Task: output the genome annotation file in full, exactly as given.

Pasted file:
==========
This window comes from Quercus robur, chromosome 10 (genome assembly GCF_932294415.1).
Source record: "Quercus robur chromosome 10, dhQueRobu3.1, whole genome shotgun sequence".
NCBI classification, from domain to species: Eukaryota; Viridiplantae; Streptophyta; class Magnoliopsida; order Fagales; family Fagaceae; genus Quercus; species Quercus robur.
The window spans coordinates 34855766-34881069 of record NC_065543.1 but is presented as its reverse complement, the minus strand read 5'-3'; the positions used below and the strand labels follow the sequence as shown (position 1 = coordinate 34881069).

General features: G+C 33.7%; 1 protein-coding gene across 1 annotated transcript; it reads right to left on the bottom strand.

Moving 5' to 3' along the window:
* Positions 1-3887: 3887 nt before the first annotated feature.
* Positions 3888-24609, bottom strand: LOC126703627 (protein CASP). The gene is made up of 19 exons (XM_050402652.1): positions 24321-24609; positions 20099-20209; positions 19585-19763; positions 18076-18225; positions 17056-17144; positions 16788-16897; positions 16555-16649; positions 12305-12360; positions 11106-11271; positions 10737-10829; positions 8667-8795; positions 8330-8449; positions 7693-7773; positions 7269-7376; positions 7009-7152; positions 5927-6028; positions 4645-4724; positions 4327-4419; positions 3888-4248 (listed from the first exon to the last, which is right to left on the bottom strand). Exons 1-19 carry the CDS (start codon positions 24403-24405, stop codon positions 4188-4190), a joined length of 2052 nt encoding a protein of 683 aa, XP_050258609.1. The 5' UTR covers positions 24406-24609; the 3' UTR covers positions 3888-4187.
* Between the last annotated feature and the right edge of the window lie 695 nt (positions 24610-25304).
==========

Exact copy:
This window comes from Quercus robur, chromosome 10 (genome assembly GCF_932294415.1).
Source record: "Quercus robur chromosome 10, dhQueRobu3.1, whole genome shotgun sequence".
NCBI classification, from domain to species: Eukaryota; Viridiplantae; Streptophyta; class Magnoliopsida; order Fagales; family Fagaceae; genus Quercus; species Quercus robur.
The window spans coordinates 34855766-34881069 of record NC_065543.1 but is presented as its reverse complement, the minus strand read 5'-3'; the positions used below and the strand labels follow the sequence as shown (position 1 = coordinate 34881069).

General features: G+C 33.7%; 1 protein-coding gene across 1 annotated transcript; it reads right to left on the bottom strand.

Moving 5' to 3' along the window:
* Positions 1-3887: 3887 nt before the first annotated feature.
* Positions 3888-24609, bottom strand: LOC126703627 (protein CASP). The gene is made up of 19 exons (XM_050402652.1): positions 24321-24609; positions 20099-20209; positions 19585-19763; positions 18076-18225; positions 17056-17144; positions 16788-16897; positions 16555-16649; positions 12305-12360; positions 11106-11271; positions 10737-10829; positions 8667-8795; positions 8330-8449; positions 7693-7773; positions 7269-7376; positions 7009-7152; positions 5927-6028; positions 4645-4724; positions 4327-4419; positions 3888-4248 (listed from the first exon to the last, which is right to left on the bottom strand). Exons 1-19 carry the CDS (start codon positions 24403-24405, stop codon positions 4188-4190), a joined length of 2052 nt encoding a protein of 683 aa, XP_050258609.1. The 5' UTR covers positions 24406-24609; the 3' UTR covers positions 3888-4187.
* Between the last annotated feature and the right edge of the window lie 695 nt (positions 24610-25304).